The Common Good
September-October 2000

How to Change the World

by Rose Marie Berger | September-October 2000

A training manual in nonviolent revolution.

Right before Christmas last year, I sat in a Washington, D.C., movie theater watching 100 years of nonviolent change flicker before my eyes through the magic of light and celluloid. The opening scenes of documentary filmmaker Steve York’s A Force More Powerful are from the Old Fort prison in Johannesburg, South Africa, where a young lawyer named Mohandas Gandhi is jailed for organizing the Passive Resistance Association, which encouraged non-whites to burn their identity cards. The camera deftly shifts from the outside perspective of the historian to the inside perspective of the prisoner looking out.

It is 1907. Gandhi has been following the newspaper accounts of the Russian pacifist revolution for the past two years. Knowing that the Russians previously had attempted to end autocracy through assassination, he believes they have found "another remedy which, though very simple, is more powerful than rebellion and murder"—the mass noncooperation strike. While nonviolent resistance had been used in the previous century, the 150,000 Russians who marched on the tsar’s Winter Palace in St. Petersburg formed the first sustained nonviolent political experiment of the 20th century.

A Force More Powerful is a multimedia project. York wrote and directed the feature-length film and the two documentary programs that will air on PBS in September. His incisive interviews of participants in and eyewitnesses to the 20th century’s nonviolent conflicts—covering the American South, India, South Africa, Poland, Denmark, and Chile—are invaluable source material.

The book by Peter Ackerman and Jack Du Vall, also titled A Force More Powerful, is an in-depth look at 10 decades of political struggle, social upheaval, and military action in 24 nations on five continents—including Russia, Germany, El Salvador, Argentina, the Philippines, the West Bank and Gaza, Czechoslovakia, Burma, China, and Serbia. The book and videos form a definitive account of the great nonviolent conflicts of the past 100 years. The entire project provides the best current tactical, strategic, and pragmatic material available for students of social change.

THE PROJECT STARTED when York was approached by old college friends who had written a book on nonviolent conflict in the 20th century. They asked if he could transform the book’s ideas into documentary film. "It had all the elements of a great story," York said, including "interesting characters, drama, and suspense. Of course, starting in India with Gandhi, it was already difficult to find living witnesses, but we didn’t let that stop us."

York and his team searched more than 150 film and still photo archives all over the world for their primary source material. The result is an astounding artistic rendering of some of nonviolent social change’s most critical moments. We see Gandhi dressed in khadi (homespun cotton cloth) with his gold pocket watch dangling forward as he picks up the first handful of salt on the beach at Dandi. We see a very young Diane Nash on the steps of the Nashville courthouse asking the mayor if he thinks segregation is morally right; his answer is the first major moral victory of the civil rights movement.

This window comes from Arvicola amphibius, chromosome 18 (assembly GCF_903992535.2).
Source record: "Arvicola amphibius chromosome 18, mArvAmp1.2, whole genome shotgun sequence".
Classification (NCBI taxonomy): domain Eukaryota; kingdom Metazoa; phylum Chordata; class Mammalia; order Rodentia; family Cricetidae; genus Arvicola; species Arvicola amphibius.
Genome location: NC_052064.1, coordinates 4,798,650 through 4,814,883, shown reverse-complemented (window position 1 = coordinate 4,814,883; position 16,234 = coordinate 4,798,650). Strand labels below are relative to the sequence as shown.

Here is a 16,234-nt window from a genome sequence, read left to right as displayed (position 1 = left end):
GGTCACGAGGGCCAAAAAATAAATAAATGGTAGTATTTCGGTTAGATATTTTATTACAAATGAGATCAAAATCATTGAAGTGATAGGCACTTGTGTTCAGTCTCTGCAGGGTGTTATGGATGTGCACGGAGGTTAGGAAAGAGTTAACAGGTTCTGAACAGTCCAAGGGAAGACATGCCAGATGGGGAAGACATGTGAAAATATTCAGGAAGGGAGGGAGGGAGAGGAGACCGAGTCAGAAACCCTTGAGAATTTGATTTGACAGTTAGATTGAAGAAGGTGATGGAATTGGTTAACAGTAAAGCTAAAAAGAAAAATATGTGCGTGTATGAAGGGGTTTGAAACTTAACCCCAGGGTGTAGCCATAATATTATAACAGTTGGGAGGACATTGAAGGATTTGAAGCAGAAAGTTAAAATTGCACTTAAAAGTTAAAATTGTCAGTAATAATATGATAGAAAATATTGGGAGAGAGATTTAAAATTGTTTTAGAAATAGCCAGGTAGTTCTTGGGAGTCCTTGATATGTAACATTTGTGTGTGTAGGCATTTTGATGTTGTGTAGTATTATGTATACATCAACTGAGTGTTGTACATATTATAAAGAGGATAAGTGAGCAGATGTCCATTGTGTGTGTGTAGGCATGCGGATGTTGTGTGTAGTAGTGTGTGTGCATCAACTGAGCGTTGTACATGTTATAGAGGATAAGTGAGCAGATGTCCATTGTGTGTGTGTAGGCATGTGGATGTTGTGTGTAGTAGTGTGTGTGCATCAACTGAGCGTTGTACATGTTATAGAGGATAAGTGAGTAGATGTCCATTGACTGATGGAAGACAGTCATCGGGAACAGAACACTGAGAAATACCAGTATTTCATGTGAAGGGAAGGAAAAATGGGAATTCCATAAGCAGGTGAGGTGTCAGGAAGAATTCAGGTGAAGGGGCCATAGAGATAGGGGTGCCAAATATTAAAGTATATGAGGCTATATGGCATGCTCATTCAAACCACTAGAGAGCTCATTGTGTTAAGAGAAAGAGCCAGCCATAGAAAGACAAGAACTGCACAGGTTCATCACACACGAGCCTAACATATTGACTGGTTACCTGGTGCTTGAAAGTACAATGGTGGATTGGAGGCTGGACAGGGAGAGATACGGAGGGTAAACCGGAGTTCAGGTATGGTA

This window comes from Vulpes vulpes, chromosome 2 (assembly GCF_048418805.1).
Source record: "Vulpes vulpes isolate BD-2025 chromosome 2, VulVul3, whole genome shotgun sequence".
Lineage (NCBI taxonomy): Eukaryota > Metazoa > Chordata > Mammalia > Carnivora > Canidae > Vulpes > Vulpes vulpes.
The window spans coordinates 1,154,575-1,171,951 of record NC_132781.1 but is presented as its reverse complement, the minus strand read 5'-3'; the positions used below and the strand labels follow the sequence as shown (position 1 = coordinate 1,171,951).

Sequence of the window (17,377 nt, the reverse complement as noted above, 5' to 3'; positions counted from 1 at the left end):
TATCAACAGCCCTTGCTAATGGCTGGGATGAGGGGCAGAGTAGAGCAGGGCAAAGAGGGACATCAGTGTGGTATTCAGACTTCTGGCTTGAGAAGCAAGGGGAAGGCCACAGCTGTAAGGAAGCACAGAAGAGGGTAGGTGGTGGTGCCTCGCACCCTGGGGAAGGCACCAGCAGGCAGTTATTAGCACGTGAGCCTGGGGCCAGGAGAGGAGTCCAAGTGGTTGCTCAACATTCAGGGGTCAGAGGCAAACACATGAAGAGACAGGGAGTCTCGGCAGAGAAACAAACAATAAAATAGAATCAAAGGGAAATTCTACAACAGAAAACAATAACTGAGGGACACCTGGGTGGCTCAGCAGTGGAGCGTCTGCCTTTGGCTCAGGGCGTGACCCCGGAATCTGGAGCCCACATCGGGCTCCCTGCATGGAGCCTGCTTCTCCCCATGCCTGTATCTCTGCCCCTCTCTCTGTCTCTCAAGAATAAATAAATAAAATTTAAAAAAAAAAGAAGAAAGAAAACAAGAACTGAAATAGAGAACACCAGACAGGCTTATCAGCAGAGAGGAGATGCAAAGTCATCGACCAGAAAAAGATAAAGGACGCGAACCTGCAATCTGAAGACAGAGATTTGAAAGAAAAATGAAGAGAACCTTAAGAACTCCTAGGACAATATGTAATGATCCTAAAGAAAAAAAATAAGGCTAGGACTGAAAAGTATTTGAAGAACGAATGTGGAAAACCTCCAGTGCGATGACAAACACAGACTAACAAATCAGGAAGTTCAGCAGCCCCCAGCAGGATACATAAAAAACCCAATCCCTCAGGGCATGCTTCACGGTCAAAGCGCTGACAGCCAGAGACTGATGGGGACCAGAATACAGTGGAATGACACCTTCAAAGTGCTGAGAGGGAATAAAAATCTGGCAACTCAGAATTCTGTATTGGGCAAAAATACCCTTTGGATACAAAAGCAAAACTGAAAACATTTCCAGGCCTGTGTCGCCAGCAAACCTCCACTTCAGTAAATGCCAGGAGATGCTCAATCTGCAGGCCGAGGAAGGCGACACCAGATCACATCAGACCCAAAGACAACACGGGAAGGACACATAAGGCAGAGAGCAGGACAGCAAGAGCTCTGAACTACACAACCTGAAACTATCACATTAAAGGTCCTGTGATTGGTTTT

In South Africa, York interviews ANC activist Mkhuseli Jack, as well as Lourence DuPlessis, chief of police intelligence in the Eastern Cape during the 1980s. When York first went to South Africa, he contacted Jack to ask if he knew any police or military officers who might be willing to be interviewed. Jack sent him to DuPlessis. When York asked how to contact DuPlessis, Jack said, "You have my phone number at work. He works for me now."

DuPlessis was involved in some horrific counter-insurgency programs in his position as head of police intelligence. However, unlike many of his colleagues, he complied when the South African Truth and Reconciliation Commission called him to testify. His testimony included evidence that directly linked officials in Pretoria to the assassination of three leading anti-apartheid activists—murders that had been a mystery for 10 years. After testifying, DuPlessis was ostracized by white and black alike. Only Jack approached him and acknowledged that DuPlessis had suffered for his honesty and been insufficiently compensated for his testimony. Jack offered him a job in his construction company. Now the two are like brothers. "It takes my breath away," York said, "to see these men who have the wisdom, common sense, and broader vision to know that they must go forward together."

Some traditional pacifist groups have critiqued the film for focusing too much on the practical—not paying enough attention to nonviolence as a religious conviction. But nonviolent engagement is most effective when it allows the maximum amount of people to participate. This means drawing fully on its tactical, practical, philosophical, and spiritual elements. There is a danger of canonizing Burma’s Aung San Suu Kyi for her spiritual discipline and ignoring her brilliant political organizing. Likewise, many people view Gandhi and Martin Luther King Jr. as saints rather than shrewd political strategists.

If the pro-localization and pro-democracy actions in Seattle and Washington, D.C., are indicators of the vitality of peaceful resistance for the next 100 years, then we’re in for a wild ride—particularly with police and military around the world studying nonviolent tactics in order to control demonstrators. A Force More Powerful is a reminder of Archbishop Desmond Tutu’s warning that agents of social change must always "use weapons that can withstand the harsh scrutiny of history."

ROSE MARIE BERGER is assistant editor of

Sojourners.

A Force More Powerful: A Century of Nonviolent Conflict. York, Steve. PBS, 09/01/00.

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